Darryl Miles wrote:

> SHA1_Drop() seems like a bad name to me, maybe a better name would be
> SHA1_Clear() or SHA1_Reset() if the intention is to cause the internal
> state of the SHA1 to reset back to SHA1_Init() but it MUST be used on
> an already initialized SHA1 object.

Ah, I should have made that clearer. The intention of SHA1_Drop() is not
a full reset, but only an alternative cleanup point when SHA1_Final()
will never be called. The application doesn't get any functionality out
of it, but we get a chance to clean up.

The idea is future-proofing: SHA1_Drop() is currently a No-Op, but in
the future for whatever reason a SHA_CTX might want keep dynamically
allocated memory. That memory would always get a chance to be
deallocated because the application will call either SHA1_Final() or

> This leaves open the obvious API usage of wanting to jump start
> SHA1_Init() and SHA1_Load_State() if this is needed then consider
> creating a SHA1_Init_FromState() for this purpose (SHA1_Init_State()
> feels too vague and potentially misunderstood).

The intended use of the patch is to call SHA1_Load_State() directly, not
SHA1_Init() followed by SHA1_Load_State().

In other words:

* The application starts by freely choosing either SHA1_Init() or
* The application ends by freely choosing either SHA1_Final() or

> I'm not sure if your method of versioning the state information is
> sufficient, I would like to propose that this problem domain be left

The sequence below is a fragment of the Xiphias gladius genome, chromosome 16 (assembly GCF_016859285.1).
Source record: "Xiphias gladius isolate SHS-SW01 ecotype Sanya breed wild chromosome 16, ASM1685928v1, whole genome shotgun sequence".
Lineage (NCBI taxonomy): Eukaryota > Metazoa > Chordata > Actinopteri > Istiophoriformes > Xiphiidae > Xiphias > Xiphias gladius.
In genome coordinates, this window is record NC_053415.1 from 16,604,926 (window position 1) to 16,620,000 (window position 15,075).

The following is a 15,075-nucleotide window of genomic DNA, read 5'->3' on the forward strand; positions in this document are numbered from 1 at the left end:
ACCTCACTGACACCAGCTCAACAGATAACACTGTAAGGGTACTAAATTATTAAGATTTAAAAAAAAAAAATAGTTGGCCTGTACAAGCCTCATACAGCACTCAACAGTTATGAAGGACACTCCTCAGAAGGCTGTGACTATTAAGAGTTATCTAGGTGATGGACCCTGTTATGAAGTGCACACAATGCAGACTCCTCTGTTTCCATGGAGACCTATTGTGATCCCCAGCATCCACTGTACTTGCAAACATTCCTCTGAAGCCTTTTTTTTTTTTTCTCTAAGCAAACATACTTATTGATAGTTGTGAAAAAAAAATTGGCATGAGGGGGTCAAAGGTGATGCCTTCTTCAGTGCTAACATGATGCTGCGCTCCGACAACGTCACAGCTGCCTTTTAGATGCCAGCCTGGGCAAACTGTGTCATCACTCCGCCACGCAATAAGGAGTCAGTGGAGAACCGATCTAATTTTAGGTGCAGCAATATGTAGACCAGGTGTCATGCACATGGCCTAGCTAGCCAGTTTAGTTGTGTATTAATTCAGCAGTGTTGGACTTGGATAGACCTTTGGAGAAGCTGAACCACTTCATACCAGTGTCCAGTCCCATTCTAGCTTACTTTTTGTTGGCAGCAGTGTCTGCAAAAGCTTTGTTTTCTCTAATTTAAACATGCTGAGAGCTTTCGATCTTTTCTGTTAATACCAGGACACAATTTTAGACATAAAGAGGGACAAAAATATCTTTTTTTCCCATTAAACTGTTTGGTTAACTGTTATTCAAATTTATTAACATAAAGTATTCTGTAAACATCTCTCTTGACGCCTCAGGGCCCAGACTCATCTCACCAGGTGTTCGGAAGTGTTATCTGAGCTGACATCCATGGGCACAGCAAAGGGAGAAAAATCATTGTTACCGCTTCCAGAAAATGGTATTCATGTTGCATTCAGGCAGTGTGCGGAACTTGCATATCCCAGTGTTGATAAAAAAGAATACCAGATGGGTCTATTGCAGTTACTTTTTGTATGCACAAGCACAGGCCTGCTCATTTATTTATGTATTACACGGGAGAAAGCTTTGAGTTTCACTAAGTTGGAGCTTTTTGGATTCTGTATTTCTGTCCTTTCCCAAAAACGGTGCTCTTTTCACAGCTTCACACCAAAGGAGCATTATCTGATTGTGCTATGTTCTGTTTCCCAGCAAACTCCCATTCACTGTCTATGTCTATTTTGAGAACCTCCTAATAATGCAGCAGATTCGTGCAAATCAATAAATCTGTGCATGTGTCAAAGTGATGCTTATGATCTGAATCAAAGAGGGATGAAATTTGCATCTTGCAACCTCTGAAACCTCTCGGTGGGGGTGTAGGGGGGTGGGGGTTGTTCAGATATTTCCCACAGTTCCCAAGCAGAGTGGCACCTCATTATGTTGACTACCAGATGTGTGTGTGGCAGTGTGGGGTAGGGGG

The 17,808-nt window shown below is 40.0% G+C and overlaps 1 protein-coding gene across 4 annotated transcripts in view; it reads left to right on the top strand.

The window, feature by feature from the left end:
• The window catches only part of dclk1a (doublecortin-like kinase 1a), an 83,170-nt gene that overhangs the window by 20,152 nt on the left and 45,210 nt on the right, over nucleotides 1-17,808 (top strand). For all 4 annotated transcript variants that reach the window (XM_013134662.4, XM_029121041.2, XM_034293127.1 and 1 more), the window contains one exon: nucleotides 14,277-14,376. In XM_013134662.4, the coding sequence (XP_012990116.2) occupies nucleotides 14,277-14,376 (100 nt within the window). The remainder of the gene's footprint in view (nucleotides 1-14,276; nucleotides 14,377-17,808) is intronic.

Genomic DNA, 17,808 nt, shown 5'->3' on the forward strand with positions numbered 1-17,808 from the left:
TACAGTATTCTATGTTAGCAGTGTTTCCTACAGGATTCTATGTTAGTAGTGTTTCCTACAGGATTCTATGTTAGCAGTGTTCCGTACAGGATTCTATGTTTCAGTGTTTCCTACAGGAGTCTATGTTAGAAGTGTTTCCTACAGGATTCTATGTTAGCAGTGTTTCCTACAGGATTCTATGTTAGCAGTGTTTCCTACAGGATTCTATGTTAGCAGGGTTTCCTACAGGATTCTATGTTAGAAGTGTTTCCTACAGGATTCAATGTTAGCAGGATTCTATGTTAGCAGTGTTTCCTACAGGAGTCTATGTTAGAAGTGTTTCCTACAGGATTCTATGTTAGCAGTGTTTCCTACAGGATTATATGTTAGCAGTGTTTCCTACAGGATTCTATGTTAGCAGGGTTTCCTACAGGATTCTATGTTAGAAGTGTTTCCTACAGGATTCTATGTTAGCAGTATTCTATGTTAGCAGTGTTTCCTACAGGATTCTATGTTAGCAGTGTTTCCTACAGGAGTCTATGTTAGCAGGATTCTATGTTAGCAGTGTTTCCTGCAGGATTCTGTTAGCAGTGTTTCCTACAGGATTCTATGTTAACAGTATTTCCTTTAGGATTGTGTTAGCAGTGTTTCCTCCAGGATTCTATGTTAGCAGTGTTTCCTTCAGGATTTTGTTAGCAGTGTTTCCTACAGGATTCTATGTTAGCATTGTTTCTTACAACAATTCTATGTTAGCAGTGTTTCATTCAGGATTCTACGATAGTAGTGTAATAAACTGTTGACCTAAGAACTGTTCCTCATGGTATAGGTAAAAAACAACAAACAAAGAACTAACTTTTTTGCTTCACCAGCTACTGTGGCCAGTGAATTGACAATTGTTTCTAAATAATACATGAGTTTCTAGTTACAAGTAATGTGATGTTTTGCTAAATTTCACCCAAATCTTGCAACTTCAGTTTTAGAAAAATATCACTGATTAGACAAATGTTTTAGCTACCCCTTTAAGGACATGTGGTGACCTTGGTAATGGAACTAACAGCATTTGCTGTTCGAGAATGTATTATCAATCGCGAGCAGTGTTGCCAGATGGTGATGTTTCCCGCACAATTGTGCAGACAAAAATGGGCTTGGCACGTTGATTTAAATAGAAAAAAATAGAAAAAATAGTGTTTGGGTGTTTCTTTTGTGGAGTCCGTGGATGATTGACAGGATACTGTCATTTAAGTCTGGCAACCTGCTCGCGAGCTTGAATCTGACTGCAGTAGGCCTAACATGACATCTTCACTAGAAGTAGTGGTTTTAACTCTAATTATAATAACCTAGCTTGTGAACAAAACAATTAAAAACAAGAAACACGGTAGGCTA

> mainly upto the application to deal with. My concern stems from
> different machine types, endianess and natural bitwidth (32/64bit)
> issues.
> If OpenSSL is to provide some form of API contract for the
> representation of "State" to the application that a new function
> method be used "u_int32_t SHA1_State_Version(void);". This would also
> be combined with CPU type + endian information as appropiate.
> It would be upto the application to store, know and check the 'State
> Version' that it is using is compatible with the runtime version of
> OpenSSL that is in use. rather than set a policy on how this 'State
> Version' information is stored along with the 'State Data'.
> SHA1_XXXX_State() function should simply deal with 'State Data'.

I beg to differ.

Leaving this up to the application is another way of saying that
inter-operability will happen not at all or badly.

In particular, the patch currently handles endianness and word size,
which the application inherently can not, because the saved state will
always be an opaque binary blob as far as the users are concerned. They
don't know anything about the internal format of SHA1, nor should they.

With regard to the SHA1_State_Version() call: it is a good addition in
the sense of 'SHA1_State_Default_Version()'.

But it does not really replace the 'requested_version' parameter of
SHA1_Save_State() in the current patch: if a distributed process linked
to a future newer version of OpenSSL needs to inter-operate with a
process on another machine linked to an older version of OpenSSL, the
current patch allows the first process to request an older version of
the SHA1 state blob format so that the older OpenSSL will be able to
Load() it.


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